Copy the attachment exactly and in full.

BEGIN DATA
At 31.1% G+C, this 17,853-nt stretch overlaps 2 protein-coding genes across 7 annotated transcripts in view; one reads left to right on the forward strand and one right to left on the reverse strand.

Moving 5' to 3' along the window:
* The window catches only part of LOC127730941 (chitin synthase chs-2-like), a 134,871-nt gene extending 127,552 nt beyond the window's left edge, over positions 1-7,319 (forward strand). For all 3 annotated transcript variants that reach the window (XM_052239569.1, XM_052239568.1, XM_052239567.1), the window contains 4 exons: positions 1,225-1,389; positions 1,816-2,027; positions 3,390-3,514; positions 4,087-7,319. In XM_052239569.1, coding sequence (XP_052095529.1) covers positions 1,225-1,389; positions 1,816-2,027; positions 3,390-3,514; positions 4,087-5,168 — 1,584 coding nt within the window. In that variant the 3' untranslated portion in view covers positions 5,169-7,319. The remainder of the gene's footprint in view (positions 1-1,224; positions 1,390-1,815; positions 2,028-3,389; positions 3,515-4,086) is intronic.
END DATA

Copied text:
At 31.1% G+C, this 17,853-nt stretch overlaps 2 protein-coding genes across 7 annotated transcripts in view; one reads left to right on the forward strand and one right to left on the reverse strand.

Moving 5' to 3' along the window:
* The window catches only part of LOC127730941 (chitin synthase chs-2-like), a 134,871-nt gene extending 127,552 nt beyond the window's left edge, over positions 1-7,319 (forward strand). For all 3 annotated transcript variants that reach the window (XM_052239569.1, XM_052239568.1, XM_052239567.1), the window contains 4 exons: positions 1,225-1,389; positions 1,816-2,027; positions 3,390-3,514; positions 4,087-7,319. In XM_052239569.1, coding sequence (XP_052095529.1) covers positions 1,225-1,389; positions 1,816-2,027; positions 3,390-3,514; positions 4,087-5,168 — 1,584 coding nt within the window. In that variant the 3' untranslated portion in view covers positions 5,169-7,319. The remainder of the gene's footprint in view (positions 1-1,224; positions 1,390-1,815; positions 2,028-3,389; positions 3,515-4,086) is intronic.